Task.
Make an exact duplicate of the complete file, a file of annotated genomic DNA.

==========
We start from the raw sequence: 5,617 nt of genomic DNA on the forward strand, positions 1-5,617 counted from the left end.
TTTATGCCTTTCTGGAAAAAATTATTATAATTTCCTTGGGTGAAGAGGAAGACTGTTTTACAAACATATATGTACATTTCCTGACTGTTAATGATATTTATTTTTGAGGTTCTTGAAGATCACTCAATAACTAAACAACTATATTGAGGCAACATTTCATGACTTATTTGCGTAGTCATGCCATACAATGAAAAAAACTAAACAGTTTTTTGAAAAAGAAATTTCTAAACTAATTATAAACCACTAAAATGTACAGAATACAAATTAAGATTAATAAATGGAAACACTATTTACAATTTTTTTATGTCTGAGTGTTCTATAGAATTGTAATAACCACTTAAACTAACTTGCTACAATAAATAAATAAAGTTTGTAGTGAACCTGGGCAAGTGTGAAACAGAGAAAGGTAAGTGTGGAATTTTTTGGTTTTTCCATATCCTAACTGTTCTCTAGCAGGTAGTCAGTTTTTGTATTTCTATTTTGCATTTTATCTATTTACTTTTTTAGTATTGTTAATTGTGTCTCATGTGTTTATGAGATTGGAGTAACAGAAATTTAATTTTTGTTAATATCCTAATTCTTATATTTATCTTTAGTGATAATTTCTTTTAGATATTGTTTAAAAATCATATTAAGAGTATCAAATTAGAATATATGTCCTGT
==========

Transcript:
We start from the raw sequence: 5,617 nt of genomic DNA on the forward strand, positions 1-5,617 counted from the left end.
TTTATGCCTTTCTGGAAAAAATTATTATAATTTCCTTGGGTGAAGAGGAAGACTGTTTTACAAACATATATGTACATTTCCTGACTGTTAATGATATTTATTTTTGAGGTTCTTGAAGATCACTCAATAACTAAACAACTATATTGAGGCAACATTTCATGACTTATTTGCGTAGTCATGCCATACAATGAAAAAAACTAAACAGTTTTTTGAAAAAGAAATTTCTAAACTAATTATAAACCACTAAAATGTACAGAATACAAATTAAGATTAATAAATGGAAACACTATTTACAATTTTTTTATGTCTGAGTGTTCTATAGAATTGTAATAACCACTTAAACTAACTTGCTACAATAAATAAATAAAGTTTGTAGTGAACCTGGGCAAGTGTGAAACAGAGAAAGGTAAGTGTGGAATTTTTTGGTTTTTCCATATCCTAACTGTTCTCTAGCAGGTAGTCAGTTTTTGTATTTCTATTTTGCATTTTATCTATTTACTTTTTTAGTATTGTTAATTGTGTCTCATGTGTTTATGAGATTGGAGTAACAGAAATTTAATTTTTGTTAATATCCTAATTCTTATATTTATCTTTAGTGATAATTTCTTTTAGATATTGTTTAAAAATCATATTAAGAGTATCAAATTAGAATATATGTCCTGT